Acknowledgements -- Introduction -- Organisational strategy -- Finance and economics -- Organisational behaviour -- Marketing and innovation -- HRM and employee relations -- Epilogue.
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  15.  85
    James P. O'Sullivan (2013). Maritain and Nussbaum: Two Ironically Promising 'Essentialist' Accounts of Basic Social Justice. Heythrop Journal 54 (2):629-642.
  16.  11
    Siobhan O'Sullivan (2011). Animals, Equality and Democracy. Palgrave Macmillan.
    Machine generated contents note: -- Series Editors' Foreword -- Preface by Prof. Robert Garner, University of Leicester, UK -- Introduction: Where are all the Animals? -- Animal Citizens -- The Political Lives of Animals -- Animal Invisibility -- Out of Sight, Out of Mind -- Applying the Justice Principle to Animal Citizens -- Conclusion -- References -- Index.
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  17.  14
    Gerry O'Sullivan (1986). Introduction. Thought: A Journal of Philosophy 61 (1):16-22.
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  18.  19
    J. F. O'Sullivan (1940). A Map of Old English Monasteries and Related Ecclesiastical Foundations, A.D. 400-1066. Thought: A Journal of Philosophy 15 (2):336-337.
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  19.  46
    Simon O'Sullivan (2009). From Stuttering and Stammering to the Diagram: Deleuze, Bacon and Contemporary Art Practice. Deleuze Studies 3 (2):247-258.
    This article attends to Deleuze and Guattari's idea of a ‘minor literature’ as well as to Deleuze's concepts of the figural, probe-heads and the diagram in relation to Bacon's paintings. The paper asks specifically what might be usefully taken from this Deleuze–Bacon encounter for the expanded field of contemporary art practice.
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  20.  3
    Luke O'Sullivan (forthcoming). Michael Oakeshott and the Conversation of Modern Political Thought. Contemporary Political Theory.
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  21.  16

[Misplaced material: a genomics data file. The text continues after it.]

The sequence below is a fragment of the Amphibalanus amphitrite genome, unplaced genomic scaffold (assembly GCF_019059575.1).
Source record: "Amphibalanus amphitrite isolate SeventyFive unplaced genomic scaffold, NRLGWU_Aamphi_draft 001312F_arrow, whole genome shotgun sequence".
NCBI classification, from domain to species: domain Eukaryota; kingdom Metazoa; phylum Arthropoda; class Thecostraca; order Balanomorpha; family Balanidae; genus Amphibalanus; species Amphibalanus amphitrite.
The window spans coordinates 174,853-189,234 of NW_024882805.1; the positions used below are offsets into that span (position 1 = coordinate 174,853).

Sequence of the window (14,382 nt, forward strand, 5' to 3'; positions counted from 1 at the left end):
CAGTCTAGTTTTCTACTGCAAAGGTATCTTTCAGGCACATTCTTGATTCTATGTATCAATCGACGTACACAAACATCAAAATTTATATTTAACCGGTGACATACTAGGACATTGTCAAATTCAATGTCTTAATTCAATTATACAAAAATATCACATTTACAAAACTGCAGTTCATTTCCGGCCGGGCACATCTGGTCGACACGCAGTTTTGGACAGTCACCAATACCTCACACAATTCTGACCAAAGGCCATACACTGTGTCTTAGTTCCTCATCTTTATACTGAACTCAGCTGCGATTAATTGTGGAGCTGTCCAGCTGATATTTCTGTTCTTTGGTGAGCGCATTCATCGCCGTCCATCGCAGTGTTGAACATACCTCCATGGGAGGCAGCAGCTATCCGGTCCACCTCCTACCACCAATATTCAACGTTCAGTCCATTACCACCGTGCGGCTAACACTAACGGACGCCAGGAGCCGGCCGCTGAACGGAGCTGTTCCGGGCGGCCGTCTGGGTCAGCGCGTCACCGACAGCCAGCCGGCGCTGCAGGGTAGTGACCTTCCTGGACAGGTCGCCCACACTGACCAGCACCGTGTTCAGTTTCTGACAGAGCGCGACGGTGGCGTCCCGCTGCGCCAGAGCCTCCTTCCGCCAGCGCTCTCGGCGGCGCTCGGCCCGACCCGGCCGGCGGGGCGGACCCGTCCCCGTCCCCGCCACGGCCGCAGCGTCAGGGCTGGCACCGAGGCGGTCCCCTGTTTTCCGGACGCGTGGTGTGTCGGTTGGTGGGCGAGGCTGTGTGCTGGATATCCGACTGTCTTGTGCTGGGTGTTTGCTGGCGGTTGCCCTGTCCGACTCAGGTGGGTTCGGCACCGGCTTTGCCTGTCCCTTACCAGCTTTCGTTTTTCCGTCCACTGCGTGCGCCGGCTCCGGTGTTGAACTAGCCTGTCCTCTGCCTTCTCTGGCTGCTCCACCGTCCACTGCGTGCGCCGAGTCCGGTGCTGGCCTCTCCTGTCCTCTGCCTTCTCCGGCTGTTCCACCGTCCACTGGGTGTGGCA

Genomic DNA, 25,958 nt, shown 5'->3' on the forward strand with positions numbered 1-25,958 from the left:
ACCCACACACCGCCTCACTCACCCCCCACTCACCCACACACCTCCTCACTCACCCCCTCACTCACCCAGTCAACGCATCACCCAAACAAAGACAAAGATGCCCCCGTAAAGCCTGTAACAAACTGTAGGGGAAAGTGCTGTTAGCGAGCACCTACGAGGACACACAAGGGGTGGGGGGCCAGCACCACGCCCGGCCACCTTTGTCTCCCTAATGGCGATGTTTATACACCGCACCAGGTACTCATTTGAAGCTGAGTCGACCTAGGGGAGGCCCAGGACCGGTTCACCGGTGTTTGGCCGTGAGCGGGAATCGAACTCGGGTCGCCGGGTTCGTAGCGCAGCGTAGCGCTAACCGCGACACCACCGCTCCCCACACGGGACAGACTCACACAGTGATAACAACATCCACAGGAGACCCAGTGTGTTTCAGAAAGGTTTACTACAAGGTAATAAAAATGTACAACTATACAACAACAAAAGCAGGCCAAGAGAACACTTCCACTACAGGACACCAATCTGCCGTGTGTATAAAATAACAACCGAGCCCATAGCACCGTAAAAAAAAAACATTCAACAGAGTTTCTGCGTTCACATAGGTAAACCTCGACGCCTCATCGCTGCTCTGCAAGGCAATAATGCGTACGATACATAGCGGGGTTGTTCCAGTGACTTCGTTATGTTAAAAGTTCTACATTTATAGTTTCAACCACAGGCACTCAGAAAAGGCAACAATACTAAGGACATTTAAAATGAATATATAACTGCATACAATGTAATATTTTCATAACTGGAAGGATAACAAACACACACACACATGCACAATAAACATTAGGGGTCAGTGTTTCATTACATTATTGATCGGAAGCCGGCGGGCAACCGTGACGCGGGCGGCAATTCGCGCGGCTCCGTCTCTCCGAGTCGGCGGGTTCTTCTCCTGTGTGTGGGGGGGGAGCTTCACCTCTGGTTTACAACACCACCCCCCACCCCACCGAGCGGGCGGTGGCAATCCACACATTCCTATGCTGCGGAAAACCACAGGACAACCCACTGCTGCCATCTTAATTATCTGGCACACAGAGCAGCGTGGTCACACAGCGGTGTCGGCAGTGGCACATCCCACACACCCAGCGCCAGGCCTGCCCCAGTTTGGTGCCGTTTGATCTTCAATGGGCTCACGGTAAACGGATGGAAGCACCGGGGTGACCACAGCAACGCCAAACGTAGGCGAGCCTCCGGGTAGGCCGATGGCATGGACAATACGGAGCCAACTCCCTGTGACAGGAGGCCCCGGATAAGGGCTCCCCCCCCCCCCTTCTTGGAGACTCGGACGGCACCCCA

Jeremiah F. O'Sullivan (1950). The Reign of King John. Thought: A Journal of Philosophy 25 (3):565-566.
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  22.  7
    Maureen O'Sullivan (2015). Review Article: Ethical Issues of Mammoth Proportions? Reviving and Re-Engineering the Extinct. Journal of Animal Ethics 5 (2):195-202.
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  23.  15
    J. F. O'Sullivan (1939). Medieval Panorama. Thought: A Journal of Philosophy 14 (4):656-657.
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  24.  33
    Simon O'Sullivan (2001). The Aesthetics of Affect: Thinking Art Beyond Representation. Angelaki 6 (3):125 – 135.
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  25.  13
    J. F. O'Sullivan (1940). A Short History of Western Civilization. Thought: A Journal of Philosophy 15 (4):750-751.
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  26.  13
    Jeremiah F. O'Sullivan (1950). Studies in Mediaeval History. Thought: A Journal of Philosophy 25 (3):552-553.
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  27.  13
    Jeremiah F. O'Sullivan (1948). The English Clergy and Their Organization in the Later Middle Ages. Thought: A Journal of Philosophy 23 (4):718-721.
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  28.  12
    Jeremiah F. O'Sullivan (1948). The True Level. Thought: A Journal of Philosophy 23 (3):568-568.